Rank still has its privileges for Mayor Marion Barry, whose limousine was parked in a most illegal manner one day last week on 15th Street NW -- but whose driver escaped with no warning or ticket.

A parking control aide happened upon Barry's car while it was parked last Wednesday afternoon in front of the Southern Building, the headquarters for the mayor's independent campaign for an at-large seat on the D.C. Council.

As a passing reporter stood within earshot, the civilian aide told Barry's driver, Walter W. Bracey, that the front of the car was jutting out into an alley and that it was parked directly in front of a fire hydrant, two offenses that might have cost other motorists parking tickets.

But when Bracey said to the aide, "This is the mayor's car," the aide went on about his business. Barry himself was nowhere to be seen; a couple of his staff members were loading boxes from the campaign office into the car.

Barry has said on numerous occasions that he is proud of the city's aggressive campaign against traffic scofflaws. Opponent Assails Dixon's "Token" Career

Brian Moore, an independent candidate for mayor, raised a few eyebrows at a candidates' forum last week when he suggested that Democratic nominee Sharon Pratt Dixon had been a "token black" at various stages of her career in private business and politics.

Moore, who is white, also assailed Dixon for portraying herself as an "outsider" to the District's political establishment despite her years as a local Democratic Party activist and a member of the Democratic National Committee.

"She's part of the system. She's part of the problem," Moore told the Far Northeast-Southeast Council, a coalition of 14 civic associations. "She did not clean house for 13 years."

Moore, who has run unsuccessfully for mayor and a D.C. Council seat, sat down beside Dixon after speaking and smiled at her. But Dixon remained stone-faced, and when her turn to speak came, she responded to nothing Moore had said.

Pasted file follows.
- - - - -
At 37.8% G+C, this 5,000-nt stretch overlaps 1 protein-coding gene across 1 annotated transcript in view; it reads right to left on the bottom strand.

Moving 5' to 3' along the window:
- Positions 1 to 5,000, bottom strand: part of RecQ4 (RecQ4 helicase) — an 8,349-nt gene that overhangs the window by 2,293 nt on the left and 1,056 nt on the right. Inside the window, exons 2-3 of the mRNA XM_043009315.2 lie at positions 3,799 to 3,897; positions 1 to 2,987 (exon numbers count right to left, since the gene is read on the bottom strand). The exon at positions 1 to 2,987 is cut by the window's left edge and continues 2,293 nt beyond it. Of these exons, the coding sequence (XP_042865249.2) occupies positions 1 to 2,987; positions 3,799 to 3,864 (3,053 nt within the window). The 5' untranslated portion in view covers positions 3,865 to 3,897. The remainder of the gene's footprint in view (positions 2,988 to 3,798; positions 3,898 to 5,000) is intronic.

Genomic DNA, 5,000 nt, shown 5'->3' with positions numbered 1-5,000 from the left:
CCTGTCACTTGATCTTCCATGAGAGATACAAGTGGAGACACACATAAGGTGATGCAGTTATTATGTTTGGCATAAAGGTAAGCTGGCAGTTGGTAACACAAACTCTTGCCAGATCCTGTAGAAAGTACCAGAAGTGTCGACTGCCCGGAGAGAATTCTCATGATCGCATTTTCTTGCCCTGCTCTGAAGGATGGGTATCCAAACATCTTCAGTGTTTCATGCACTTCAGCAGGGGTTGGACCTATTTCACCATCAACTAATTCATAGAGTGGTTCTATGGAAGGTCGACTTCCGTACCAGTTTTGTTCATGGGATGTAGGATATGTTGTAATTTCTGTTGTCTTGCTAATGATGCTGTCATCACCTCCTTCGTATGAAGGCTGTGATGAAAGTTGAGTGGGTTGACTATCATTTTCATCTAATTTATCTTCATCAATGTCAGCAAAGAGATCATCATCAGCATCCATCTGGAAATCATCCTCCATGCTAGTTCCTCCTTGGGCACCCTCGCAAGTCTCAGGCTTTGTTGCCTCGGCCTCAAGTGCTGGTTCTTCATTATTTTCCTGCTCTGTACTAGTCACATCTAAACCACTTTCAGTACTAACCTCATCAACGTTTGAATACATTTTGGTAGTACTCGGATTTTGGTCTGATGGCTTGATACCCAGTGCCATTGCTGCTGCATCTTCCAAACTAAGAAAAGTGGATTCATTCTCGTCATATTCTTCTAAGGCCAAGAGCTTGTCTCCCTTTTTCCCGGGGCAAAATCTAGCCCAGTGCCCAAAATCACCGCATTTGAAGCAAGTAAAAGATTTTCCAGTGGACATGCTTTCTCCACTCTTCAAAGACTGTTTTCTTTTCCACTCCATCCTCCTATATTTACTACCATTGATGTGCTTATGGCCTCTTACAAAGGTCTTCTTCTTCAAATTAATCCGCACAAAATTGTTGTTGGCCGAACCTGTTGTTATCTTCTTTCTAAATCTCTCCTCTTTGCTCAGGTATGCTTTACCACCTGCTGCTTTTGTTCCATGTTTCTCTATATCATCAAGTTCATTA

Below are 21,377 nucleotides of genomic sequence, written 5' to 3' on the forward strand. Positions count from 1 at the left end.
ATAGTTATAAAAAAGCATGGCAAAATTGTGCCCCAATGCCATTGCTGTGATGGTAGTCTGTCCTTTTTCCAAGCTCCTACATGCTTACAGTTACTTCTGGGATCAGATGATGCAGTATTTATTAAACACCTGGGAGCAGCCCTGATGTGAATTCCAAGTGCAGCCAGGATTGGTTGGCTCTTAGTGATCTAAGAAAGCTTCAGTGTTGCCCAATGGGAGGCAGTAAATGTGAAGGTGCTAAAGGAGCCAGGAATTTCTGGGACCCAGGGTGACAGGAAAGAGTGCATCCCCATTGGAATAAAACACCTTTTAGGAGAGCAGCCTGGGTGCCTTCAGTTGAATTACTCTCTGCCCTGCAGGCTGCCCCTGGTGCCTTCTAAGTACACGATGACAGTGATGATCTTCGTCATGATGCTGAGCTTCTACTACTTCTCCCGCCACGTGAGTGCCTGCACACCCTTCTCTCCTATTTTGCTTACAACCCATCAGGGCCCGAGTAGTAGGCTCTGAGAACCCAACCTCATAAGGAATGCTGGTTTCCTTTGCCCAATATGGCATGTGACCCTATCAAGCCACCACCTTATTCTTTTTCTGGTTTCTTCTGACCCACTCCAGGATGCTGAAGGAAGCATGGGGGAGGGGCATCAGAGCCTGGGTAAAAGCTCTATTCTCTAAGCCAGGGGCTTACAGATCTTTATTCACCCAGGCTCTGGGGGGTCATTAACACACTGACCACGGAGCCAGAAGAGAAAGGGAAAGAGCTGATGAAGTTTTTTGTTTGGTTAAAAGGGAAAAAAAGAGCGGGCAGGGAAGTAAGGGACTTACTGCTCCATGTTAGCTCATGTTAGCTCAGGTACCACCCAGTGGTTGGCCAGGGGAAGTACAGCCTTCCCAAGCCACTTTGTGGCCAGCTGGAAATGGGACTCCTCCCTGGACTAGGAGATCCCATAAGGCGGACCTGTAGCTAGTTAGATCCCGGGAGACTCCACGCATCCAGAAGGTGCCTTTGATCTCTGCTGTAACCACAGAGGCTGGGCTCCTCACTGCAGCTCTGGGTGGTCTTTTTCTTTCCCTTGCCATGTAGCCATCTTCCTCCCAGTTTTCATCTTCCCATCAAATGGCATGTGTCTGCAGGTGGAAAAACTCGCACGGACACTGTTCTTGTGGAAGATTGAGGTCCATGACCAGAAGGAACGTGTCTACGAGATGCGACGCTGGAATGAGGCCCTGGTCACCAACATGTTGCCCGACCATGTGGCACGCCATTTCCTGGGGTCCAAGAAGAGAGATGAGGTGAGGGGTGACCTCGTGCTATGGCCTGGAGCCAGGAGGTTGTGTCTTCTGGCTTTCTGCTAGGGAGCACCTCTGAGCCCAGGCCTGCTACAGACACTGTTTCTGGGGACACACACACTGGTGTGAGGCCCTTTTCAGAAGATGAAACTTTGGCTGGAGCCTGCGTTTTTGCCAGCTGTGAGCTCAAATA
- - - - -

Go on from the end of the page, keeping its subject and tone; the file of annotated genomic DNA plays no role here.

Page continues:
In an unrelated development, Moore issued a statement earlier this week castigating local news organizations for anointing Dixon as their "media princess."

Vowing to "break the stranglehold" of special interests on city government, Moore also said, "I will not be a compassionate mayor." Mayor's Wife Warns Students of Media Bias

Effi Barry, the mayor's wife, also had a bone to pick with the news media, telling student leaders at Hampton University on Sunday that the media "no longer objectively and unbiasedly reports the news."

Barry, a 1967 Hampton graduate, said her husband suffered a "public castration" at the hands of the media and law enforcement officials. She also criticized federal authorities for "harassing black officials" and blamed the media for spreading "innuendo and distortions" and depicting only negative aspects of life in the black community.

The mayor is scheduled to be sentenced Oct. 26 on his August conviction on a misdemeanor count of cocaine possession.

According to a United Press International account of Effi Barry's speech, she told the students at the predominantly black university they will have to persevere to overcome society's racial prejudices.

"You will first be judged by the color of your skin and then by the number of degrees you have." Flier Depicts Dixon Burying District

The independent mayoral campaign of Mary E. Cox has distributed literature depicting Sharon Pratt Dixon as a leering, grave-digging skeleton determined to bury District residents.

The Cox flier, which attempts to parody Dixon's campaign promise to "clean house" in D.C. government, shows the skeletal figure leaning against "Sharon's Shovel" and a headstone that reads "R.I.P. D.C." Voter Registration Hits Record High

Voter registration for the District's Nov. 6 elections cracked the magic 300,000 mark this week to break the previous record set during the 1988 presidential election season.

Even before registration closed officially at midnight Tuesday, a spokeswoman for the D.C. Board of Elections and Ethics reported registration at well over 302,000 voters, breaking the 1988 level of 299,757.

Leona Agouridis, the board spokeswoman, said that while the old record had been shattered, officials had not detected a surge in registrants as large as the one before the Sept. 11 primaries.